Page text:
simple explanations of interesting brain conditions

Cortard’s Syndrome: Help Me Doctor, I’m Dead!

In 2013, Iranian researchers were presented with a 42 year old woman who believed that she had been killed by a ghost [2]. The women said that she saw many souls, but especially ‘Aal’, a female ghost from Persian folklore who attacks women after they’ve delivered a baby. She reported that she had first seen Aal thirteen days after delivering her first son. She believed that Aal had dissected her abdomen and eaten her liver, which had then caused her to become sick and die. Yep, that’s right, she thought she was dead.


The woman was diagnosed with Cotard’s syndrome. Patients suffering Cortard’s syndrome believe that they are dead, that their organs or limbs are missing, that they do not exist, or that they are immortal. Patients are generally treated with antidepressant or antipsychotic medication. Researchers attending to the woman above described her strange recovery:

“Two weeks after initiating treatment she said: “I am not dead now, but I am in a coma and under special care in ICU”. She was talking as if her body was in a coma confined to bed, and her soul was talking to us. The souls which she was feeling around her were less prominent at this time. Three weeks after the treatment, she said: “I have come out of the coma, but I feel that everything is strange and I am dreaming”. At this point she did not see any souls. She also said: “There is one more thing to do. I should return to my birthplace (in a rural area) where the grave of my brother is, and then I’ll take back my soul from him”.”

Another study describes the case of a 65 year old retired teacher, who had no history of mental illness, who experienced a year-and-a-half long episode of the disorder [1]. He first began experiencing depression, anxiety, feelings of worthlessness and guilt, and a loss of sleep and appetite. As his condition worsened he began developing delusions of catastrophe, nihilism and persecution. Eventually he began to claim that his organs had stopped working and that his brain had ceased functioning, he also claimed that his house was developing cracks and was about to fall down.

The patient eventually attempted suicide. His suicide note stated that he feared he was spreading a deadly infection which would give everyone cancer. He survived, but soon after became convinced that he had indeed died, and began refusing to eat. In the following period he attempted suicide another two times, a strange thing for a dead person to do, don’t you think? Thankfully the man received treatment and resolved his symptoms completely over a two-month period.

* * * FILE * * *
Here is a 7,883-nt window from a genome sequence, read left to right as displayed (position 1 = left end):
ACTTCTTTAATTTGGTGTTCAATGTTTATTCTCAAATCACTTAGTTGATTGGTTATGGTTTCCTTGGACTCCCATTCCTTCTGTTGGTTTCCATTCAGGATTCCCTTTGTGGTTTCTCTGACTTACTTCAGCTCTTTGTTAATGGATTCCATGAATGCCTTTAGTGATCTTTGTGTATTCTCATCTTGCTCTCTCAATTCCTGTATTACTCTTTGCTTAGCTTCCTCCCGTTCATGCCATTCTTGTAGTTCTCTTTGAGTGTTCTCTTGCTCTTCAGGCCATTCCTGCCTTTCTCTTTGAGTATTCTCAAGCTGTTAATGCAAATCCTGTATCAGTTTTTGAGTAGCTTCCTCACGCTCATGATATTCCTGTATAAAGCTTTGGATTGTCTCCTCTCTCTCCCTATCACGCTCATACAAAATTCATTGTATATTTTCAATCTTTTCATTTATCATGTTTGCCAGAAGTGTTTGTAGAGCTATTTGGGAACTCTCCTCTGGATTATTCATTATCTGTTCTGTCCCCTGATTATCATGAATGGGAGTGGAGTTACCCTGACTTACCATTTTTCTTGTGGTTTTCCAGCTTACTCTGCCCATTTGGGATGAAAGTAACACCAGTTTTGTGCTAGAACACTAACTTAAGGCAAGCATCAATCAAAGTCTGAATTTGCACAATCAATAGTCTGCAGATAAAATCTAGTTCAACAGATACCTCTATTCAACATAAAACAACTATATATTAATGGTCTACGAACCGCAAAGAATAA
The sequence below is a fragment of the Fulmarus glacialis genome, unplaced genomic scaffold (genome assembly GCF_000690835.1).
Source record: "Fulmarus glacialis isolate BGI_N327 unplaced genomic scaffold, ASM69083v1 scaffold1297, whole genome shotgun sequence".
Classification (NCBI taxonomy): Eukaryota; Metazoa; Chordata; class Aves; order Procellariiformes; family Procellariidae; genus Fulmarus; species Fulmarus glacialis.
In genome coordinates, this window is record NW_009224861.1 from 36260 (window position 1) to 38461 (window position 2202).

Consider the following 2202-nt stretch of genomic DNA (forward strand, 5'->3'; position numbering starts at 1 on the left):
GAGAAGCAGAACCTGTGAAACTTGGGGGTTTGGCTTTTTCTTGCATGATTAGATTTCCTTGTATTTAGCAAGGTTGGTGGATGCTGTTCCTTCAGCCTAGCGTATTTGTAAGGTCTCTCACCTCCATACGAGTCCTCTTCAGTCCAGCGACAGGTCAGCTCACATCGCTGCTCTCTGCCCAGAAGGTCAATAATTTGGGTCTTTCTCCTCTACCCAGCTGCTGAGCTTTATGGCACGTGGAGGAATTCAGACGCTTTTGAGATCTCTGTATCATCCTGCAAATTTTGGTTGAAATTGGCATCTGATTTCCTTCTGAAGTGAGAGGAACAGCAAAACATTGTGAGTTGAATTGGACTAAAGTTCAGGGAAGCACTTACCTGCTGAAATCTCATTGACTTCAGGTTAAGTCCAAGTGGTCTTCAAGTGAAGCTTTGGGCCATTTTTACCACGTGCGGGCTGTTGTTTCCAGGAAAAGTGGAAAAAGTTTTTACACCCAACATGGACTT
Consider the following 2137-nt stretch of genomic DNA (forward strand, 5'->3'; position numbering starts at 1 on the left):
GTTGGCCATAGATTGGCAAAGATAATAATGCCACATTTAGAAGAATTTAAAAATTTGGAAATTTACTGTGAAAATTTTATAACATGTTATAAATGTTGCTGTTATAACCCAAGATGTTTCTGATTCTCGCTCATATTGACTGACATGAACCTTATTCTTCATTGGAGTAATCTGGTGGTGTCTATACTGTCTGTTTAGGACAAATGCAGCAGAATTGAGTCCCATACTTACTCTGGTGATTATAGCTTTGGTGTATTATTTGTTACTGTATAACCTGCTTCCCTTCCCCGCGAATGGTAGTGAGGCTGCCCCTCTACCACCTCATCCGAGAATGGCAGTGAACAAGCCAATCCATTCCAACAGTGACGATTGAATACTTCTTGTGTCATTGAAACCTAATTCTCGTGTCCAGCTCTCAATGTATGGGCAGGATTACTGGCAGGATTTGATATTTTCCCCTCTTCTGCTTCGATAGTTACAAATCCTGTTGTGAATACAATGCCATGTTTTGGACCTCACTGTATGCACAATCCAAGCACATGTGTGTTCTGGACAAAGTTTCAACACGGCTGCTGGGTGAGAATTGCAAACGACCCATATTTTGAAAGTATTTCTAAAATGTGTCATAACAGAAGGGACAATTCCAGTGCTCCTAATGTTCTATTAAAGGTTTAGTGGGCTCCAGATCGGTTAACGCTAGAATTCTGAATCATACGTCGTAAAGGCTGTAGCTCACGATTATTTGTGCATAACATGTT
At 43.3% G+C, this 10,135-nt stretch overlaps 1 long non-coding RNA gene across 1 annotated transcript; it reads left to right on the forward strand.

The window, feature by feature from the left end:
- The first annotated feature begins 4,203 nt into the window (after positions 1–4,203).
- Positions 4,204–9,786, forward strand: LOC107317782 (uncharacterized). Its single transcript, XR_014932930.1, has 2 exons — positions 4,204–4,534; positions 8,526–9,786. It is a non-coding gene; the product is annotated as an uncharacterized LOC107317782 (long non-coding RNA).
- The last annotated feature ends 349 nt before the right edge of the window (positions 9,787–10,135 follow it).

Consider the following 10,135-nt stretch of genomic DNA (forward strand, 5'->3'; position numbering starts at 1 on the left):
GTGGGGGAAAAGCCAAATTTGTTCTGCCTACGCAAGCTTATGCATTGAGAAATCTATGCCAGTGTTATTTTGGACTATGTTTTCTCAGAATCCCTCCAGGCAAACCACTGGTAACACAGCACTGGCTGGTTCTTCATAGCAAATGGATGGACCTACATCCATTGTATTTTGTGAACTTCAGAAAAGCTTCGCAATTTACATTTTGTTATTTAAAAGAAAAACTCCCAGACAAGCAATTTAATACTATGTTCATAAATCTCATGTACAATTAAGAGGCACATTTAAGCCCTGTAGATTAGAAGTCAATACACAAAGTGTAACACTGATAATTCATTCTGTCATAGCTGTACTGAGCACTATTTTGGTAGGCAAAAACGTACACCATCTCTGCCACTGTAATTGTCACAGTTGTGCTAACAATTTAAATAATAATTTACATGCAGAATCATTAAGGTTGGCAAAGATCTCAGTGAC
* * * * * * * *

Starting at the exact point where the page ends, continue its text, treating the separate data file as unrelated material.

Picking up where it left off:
What causes this strange syndrome, you ask? Neurologically Cotard’s delusions are thought to be related to the Capgras delusion (which I wrote about here). Both delusions are said to result from neural misfiring between the part of the brain that recognises faces (the fusiform gyrus) and the part which associates emotions with faces (the amygdalae). This means that patients recognize faces, but do not feel the same emotional response as they are used to. Patients interpret this as a subtle feeling that something is off, and often begin to doubt the identity of others (Capgras) or themselves (Cotard’s).

Although Cotard’s syndrome has been recognized for over a century, there is still a huge lack of literature on the topic. This is of course because, as with most conditions on this blog, the syndrome is exceedingly rare. It’s not all bad news though, researchers have found that the condition sometimes disappears all on its own, even in the most severe cases.


All images produced by the author unless otherwise specified.

  1. Debruyne, H., Portzky, M., Kathelijne, P., & Audenaert, K. (2011). Cotard’s syndrome.Mind & Brain, 2(1) Retrieved from
  1. Ghaffari Nejad, A., Mehdizadeh Zare Anari, A., & Pouya, F. (2013). Effect of Cultural Themes on Forming Cotard’s Syndrome: Reporting a Case of Cotard’s Syndrome with Depersonalization and Out of Body Experience Symptoms.Iranian Journal of Psychiatry and Behavioral Sciences7(2), 91–93.

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